"I made them buy so many whiteboards and we specifically had them on wheels," Garcia recalls with a laugh. "Every episode had a couple of whiteboards, but really the main one was when we were breaking that [specific] episode. But we also have the ones that were the ones in between, that would detail those specific connections, right? Because the whole idea is that if we're going to do this, and we're going to make this web, you have to be able to introduce characters to the audience in ways that are fresh and new and non repetitive. That's the challenge, and you have to throw out a lot of the writing tricks that you learn throughout a career. A lot of it was treating each episode as if it were a pilot, but then making sure that we did not go stale."
Garcia says they figured out that every episode had to give audiences something new about each character. "We might be introduced to the characters in the 'Blue' episode in one way, but then we would see them differently in the the 'Yellow' episode. And hopefully, what you do as you watch all of them is you get a different viewpoint, you get a different lens. And by the time you're done, you have sort of a holistic version of them; a gestalt view on each of these characters. But hopefully, my theory is, depending on the order you've seen them, your view will be slightly different from mine, because as you come to know somebody, it changes."
"Like it's no spoiler that Roger (Rufus Sewell) is the mark," Garcia continues. "Those are often the ones who you look at and you go, 'Oh, that's the bad guy,' even though yes, the rest of them are thieves. As humans, we have an affinity towards heisters, and I certainly do. And as viewers, I think we naturally take this antagonistic attitude toward that kind of character. But it was important to me that we see him in a way where you could watch an episode — and I think particularly 'Violet,' 'Blue,' and 'Yellow' — where you can look at Roger, and if you come in at the right part, think 'Okay, I get this guy. I'm on this guy's side.' And then you watch another one and go, 'Wait. I'm not necessarily on his side.' I'd love to be able to do that with all the characters and that was sort of a goal."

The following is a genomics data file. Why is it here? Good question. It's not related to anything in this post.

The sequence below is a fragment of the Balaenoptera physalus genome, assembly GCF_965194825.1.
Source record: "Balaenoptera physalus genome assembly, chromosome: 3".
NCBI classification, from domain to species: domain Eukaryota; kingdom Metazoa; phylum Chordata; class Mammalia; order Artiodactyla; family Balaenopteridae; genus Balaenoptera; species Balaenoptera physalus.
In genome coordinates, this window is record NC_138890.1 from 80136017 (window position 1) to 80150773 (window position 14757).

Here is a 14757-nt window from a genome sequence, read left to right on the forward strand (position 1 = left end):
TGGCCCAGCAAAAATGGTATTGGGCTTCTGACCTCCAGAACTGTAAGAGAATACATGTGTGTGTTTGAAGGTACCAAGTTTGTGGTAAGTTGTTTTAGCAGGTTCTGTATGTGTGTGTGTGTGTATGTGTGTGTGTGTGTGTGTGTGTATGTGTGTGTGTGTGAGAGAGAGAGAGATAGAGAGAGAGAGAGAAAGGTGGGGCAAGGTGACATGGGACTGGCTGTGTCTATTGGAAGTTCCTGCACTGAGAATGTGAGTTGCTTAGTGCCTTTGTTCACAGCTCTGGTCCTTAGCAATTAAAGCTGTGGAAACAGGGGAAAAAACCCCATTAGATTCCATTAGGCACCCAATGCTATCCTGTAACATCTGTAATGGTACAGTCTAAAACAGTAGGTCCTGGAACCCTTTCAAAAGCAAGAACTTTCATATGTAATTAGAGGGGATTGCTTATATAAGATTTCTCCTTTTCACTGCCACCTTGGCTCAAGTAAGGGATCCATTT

Garcia says starting with "Pink," even though its the last chronological episode, might sway a lot of audience opinion about the clear antagonist of the piece, safecracker Bob (Jai Courtney). "I think it's fascinating," he says. "And I think all ways of watching are valid. Everyone keeps asking my favorite, but they are all like my children. I have no favorite. But 'Pink' is one of those episodes where I think if you watch it first, you will have a really different viewpoint on Bob and Judy (Rosaline Elbay) and the relationship that he has to the entire thing. Whereas, if you're watching Bob starting from 'Yellow' or 'Blue,' I think your brain goes to a different place. Of all the little experiments that I'm curious to see how these shake out, that's certainly one of them."